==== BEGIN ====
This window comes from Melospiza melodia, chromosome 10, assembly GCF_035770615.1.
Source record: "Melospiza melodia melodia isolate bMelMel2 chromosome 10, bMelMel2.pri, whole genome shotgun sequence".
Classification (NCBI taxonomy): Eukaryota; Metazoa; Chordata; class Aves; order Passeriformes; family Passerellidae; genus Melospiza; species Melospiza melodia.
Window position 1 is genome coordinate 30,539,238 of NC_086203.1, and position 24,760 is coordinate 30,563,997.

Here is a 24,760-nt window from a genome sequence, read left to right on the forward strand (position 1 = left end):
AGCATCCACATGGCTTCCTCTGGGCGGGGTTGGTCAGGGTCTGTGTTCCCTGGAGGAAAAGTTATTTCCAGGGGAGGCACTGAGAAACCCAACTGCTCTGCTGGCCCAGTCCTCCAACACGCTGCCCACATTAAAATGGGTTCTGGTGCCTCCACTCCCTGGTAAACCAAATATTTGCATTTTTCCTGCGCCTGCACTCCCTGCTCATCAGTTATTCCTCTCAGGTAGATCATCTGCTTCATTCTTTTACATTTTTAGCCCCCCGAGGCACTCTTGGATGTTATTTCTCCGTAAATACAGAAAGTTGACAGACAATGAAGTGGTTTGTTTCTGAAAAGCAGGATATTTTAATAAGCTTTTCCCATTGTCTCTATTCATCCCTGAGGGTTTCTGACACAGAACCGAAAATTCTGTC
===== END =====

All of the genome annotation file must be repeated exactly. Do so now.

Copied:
This window comes from Melospiza melodia, chromosome 10, assembly GCF_035770615.1.
Source record: "Melospiza melodia melodia isolate bMelMel2 chromosome 10, bMelMel2.pri, whole genome shotgun sequence".
Classification (NCBI taxonomy): Eukaryota; Metazoa; Chordata; class Aves; order Passeriformes; family Passerellidae; genus Melospiza; species Melospiza melodia.
Window position 1 is genome coordinate 30,539,238 of NC_086203.1, and position 24,760 is coordinate 30,563,997.

Here is a 24,760-nt window from a genome sequence, read left to right on the forward strand (position 1 = left end):
AGCATCCACATGGCTTCCTCTGGGCGGGGTTGGTCAGGGTCTGTGTTCCCTGGAGGAAAAGTTATTTCCAGGGGAGGCACTGAGAAACCCAACTGCTCTGCTGGCCCAGTCCTCCAACACGCTGCCCACATTAAAATGGGTTCTGGTGCCTCCACTCCCTGGTAAACCAAATATTTGCATTTTTCCTGCGCCTGCACTCCCTGCTCATCAGTTATTCCTCTCAGGTAGATCATCTGCTTCATTCTTTTACATTTTTAGCCCCCCGAGGCACTCTTGGATGTTATTTCTCCGTAAATACAGAAAGTTGACAGACAATGAAGTGGTTTGTTTCTGAAAAGCAGGATATTTTAATAAGCTTTTCCCATTGTCTCTATTCATCCCTGAGGGTTTCTGACACAGAACCGAAAATTCTGTC